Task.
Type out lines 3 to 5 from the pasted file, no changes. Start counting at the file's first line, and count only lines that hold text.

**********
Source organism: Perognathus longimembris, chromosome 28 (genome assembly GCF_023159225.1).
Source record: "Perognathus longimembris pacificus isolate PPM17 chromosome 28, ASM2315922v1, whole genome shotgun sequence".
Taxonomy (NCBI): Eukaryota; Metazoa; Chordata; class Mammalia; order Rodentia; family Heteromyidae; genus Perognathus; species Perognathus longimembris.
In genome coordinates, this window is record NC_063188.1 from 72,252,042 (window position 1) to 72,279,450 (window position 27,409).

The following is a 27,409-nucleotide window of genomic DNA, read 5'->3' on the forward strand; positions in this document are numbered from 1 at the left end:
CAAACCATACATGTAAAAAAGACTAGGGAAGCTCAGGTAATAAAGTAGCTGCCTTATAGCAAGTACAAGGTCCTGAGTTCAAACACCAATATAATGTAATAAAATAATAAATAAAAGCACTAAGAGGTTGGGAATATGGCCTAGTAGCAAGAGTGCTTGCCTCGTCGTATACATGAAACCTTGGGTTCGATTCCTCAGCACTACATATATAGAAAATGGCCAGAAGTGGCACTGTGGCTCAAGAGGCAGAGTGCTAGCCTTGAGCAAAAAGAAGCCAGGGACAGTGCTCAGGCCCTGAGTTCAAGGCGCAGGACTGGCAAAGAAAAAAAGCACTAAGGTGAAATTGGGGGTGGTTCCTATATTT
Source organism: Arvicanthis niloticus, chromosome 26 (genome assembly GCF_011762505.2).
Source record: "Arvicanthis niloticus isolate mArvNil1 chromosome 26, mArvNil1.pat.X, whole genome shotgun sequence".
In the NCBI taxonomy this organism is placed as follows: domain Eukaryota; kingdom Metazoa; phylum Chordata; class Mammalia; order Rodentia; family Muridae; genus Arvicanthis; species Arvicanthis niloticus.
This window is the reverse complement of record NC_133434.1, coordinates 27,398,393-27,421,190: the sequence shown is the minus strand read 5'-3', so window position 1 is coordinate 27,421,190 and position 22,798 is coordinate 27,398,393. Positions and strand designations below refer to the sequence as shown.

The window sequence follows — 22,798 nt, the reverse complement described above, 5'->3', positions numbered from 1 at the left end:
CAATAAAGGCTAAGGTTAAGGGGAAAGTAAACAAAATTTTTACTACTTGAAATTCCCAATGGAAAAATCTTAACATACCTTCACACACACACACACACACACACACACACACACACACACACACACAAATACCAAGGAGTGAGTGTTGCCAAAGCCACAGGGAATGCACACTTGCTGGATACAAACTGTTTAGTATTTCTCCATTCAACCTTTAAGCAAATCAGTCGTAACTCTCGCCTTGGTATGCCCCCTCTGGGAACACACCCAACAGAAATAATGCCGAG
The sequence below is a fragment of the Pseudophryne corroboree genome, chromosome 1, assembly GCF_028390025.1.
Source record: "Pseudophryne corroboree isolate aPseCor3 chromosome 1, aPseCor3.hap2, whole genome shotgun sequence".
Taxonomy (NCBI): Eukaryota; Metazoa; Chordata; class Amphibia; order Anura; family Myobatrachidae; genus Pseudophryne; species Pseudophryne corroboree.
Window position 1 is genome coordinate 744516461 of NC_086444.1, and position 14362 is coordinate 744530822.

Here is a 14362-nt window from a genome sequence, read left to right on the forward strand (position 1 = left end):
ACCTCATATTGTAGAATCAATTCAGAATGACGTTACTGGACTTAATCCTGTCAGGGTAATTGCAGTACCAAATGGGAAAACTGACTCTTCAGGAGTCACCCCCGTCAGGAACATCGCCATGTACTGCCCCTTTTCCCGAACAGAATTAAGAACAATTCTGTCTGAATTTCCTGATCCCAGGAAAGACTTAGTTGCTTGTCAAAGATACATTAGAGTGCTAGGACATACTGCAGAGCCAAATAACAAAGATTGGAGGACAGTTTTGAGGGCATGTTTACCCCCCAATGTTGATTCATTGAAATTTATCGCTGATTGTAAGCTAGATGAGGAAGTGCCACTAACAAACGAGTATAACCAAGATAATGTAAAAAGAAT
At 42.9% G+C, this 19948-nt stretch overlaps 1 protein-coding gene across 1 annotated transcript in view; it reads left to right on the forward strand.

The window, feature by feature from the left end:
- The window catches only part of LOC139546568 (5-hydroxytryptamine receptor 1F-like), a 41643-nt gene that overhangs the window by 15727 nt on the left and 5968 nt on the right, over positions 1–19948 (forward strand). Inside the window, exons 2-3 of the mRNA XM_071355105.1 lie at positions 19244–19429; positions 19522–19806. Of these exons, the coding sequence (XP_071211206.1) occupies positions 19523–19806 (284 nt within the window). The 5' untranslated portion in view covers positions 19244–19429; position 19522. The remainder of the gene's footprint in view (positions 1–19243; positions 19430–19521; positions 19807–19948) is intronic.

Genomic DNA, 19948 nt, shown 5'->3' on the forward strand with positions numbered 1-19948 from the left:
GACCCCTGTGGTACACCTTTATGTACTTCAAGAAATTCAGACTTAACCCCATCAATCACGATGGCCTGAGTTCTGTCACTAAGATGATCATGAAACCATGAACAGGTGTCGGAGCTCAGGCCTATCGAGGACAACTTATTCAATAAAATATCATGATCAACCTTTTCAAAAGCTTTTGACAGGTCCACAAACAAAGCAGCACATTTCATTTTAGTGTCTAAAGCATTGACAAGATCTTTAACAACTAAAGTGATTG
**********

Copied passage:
Taxonomy (NCBI): Eukaryota; Metazoa; Chordata; class Mammalia; order Rodentia; family Heteromyidae; genus Perognathus; species Perognathus longimembris.
In genome coordinates, this window is record NC_063188.1 from 72,252,042 (window position 1) to 72,279,450 (window position 27,409).

The following is a 27,409-nucleotide window of genomic DNA, read 5'->3' on the forward strand; positions in this document are numbered from 1 at the left end: